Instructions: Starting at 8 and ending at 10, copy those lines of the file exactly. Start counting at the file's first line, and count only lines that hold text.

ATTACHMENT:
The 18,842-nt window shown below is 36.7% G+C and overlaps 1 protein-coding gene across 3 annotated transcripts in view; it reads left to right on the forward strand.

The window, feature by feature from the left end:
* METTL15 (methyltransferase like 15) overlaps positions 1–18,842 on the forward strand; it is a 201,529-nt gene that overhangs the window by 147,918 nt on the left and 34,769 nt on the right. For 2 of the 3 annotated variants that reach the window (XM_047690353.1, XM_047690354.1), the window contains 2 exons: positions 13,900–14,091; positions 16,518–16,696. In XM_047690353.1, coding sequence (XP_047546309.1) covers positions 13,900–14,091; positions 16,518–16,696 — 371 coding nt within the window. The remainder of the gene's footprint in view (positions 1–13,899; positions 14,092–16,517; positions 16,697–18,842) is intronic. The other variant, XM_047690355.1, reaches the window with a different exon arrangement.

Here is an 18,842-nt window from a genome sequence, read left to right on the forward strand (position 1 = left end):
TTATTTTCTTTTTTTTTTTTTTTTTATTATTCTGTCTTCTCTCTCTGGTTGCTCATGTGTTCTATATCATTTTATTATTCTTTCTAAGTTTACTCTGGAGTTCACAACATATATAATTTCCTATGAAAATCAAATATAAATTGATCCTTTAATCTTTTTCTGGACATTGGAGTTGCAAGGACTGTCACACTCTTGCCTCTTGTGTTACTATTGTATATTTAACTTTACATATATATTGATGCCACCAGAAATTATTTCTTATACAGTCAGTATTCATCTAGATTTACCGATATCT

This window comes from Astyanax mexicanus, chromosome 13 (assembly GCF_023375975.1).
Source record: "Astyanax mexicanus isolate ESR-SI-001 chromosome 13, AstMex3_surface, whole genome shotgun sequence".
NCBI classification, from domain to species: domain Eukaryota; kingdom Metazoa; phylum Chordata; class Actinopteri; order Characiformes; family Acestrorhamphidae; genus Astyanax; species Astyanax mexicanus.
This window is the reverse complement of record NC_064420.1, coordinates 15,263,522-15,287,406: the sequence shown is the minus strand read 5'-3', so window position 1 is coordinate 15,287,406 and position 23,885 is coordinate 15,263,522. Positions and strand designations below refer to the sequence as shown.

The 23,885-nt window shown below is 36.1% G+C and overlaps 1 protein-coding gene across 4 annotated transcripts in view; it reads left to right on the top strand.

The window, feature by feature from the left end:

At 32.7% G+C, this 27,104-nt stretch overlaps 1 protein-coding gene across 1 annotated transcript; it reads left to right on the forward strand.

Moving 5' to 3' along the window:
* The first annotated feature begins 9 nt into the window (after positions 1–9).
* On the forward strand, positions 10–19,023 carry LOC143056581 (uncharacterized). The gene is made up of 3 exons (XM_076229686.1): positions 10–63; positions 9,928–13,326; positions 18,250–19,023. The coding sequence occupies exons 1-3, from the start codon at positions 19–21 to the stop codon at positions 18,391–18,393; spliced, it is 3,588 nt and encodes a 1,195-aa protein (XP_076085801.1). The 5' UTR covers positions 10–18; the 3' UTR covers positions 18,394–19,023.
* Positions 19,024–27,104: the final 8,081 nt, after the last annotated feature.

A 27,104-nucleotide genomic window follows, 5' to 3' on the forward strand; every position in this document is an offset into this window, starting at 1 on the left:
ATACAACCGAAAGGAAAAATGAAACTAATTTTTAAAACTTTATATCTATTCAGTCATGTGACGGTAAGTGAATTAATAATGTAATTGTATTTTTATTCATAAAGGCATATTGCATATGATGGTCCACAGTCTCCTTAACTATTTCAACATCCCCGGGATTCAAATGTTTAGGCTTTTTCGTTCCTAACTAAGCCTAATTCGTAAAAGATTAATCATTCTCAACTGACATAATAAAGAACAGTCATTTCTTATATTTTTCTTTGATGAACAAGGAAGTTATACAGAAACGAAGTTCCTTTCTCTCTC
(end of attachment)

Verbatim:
NCBI classification, from domain to species: domain Eukaryota; kingdom Metazoa; phylum Chordata; class Actinopteri; order Characiformes; family Acestrorhamphidae; genus Astyanax; species Astyanax mexicanus.
This window is the reverse complement of record NC_064420.1, coordinates 15,263,522-15,287,406: the sequence shown is the minus strand read 5'-3', so window position 1 is coordinate 15,287,406 and position 23,885 is coordinate 15,263,522. Positions and strand designations below refer to the sequence as shown.

The 23,885-nt window shown below is 36.1% G+C and overlaps 1 protein-coding gene across 4 annotated transcripts in view; it reads left to right on the top strand.